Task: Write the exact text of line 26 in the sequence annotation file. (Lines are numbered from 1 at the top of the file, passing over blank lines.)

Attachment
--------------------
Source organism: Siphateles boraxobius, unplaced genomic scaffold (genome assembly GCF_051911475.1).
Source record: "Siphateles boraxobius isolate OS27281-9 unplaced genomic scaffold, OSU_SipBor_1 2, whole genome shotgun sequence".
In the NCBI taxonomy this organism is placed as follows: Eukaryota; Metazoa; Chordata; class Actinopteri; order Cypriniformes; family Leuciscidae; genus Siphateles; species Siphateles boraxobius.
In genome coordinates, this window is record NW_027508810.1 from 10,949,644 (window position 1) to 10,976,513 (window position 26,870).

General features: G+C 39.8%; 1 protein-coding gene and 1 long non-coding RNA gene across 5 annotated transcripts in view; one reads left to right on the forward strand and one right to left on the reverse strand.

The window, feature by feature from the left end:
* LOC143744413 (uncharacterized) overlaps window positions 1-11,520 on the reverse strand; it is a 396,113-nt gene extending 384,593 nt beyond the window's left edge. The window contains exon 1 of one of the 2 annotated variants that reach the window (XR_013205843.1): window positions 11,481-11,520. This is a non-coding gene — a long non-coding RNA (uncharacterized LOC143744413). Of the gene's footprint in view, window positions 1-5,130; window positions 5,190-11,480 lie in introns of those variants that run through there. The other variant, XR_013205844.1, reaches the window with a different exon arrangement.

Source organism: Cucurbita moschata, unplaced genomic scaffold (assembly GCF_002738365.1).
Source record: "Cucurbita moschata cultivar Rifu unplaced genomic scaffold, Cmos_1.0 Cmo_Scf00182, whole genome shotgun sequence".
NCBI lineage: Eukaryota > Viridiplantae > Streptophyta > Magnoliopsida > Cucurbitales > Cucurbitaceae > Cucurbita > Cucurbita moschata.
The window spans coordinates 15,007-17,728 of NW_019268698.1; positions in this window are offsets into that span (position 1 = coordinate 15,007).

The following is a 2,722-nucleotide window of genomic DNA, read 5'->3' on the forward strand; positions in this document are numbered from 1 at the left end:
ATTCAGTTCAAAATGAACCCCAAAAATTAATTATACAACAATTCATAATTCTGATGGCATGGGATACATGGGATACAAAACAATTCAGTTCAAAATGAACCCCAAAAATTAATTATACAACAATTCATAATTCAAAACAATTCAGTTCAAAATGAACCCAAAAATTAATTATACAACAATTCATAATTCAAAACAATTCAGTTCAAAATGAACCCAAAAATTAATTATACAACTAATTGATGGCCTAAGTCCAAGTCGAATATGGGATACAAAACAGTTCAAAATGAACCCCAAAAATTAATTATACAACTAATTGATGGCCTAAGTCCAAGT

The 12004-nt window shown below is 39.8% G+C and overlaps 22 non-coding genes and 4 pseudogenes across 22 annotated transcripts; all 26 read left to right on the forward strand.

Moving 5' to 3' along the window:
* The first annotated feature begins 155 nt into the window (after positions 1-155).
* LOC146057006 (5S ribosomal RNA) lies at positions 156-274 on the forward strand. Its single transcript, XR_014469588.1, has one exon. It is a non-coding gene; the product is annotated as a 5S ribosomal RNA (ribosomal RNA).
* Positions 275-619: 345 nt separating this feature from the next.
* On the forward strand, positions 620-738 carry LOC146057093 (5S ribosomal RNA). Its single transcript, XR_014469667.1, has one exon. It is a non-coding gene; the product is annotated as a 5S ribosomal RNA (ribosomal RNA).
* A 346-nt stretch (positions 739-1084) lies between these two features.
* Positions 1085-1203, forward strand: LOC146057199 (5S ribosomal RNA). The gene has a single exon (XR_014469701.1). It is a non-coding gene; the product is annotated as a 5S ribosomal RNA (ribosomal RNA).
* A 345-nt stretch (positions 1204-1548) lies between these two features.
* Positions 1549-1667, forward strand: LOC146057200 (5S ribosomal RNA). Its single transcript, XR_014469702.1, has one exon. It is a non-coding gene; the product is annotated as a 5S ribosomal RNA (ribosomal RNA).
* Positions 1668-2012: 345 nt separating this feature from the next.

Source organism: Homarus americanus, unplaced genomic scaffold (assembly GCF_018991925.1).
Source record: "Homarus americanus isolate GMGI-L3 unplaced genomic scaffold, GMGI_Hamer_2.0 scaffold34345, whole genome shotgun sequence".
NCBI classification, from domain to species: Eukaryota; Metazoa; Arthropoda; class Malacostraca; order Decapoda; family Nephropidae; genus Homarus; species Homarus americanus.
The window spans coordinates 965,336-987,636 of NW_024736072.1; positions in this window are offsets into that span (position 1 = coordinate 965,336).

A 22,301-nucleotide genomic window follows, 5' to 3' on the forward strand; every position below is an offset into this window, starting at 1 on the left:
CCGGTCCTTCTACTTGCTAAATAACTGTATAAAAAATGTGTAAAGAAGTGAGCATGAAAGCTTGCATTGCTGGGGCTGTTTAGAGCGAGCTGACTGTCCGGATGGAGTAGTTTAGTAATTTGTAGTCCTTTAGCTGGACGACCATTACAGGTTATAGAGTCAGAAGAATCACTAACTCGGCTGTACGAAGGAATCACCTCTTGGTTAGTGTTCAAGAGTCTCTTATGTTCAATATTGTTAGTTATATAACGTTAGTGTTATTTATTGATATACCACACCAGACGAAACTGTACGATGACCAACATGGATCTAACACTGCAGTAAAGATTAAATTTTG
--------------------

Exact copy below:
Source record: "Homarus americanus isolate GMGI-L3 unplaced genomic scaffold, GMGI_Hamer_2.0 scaffold34345, whole genome shotgun sequence".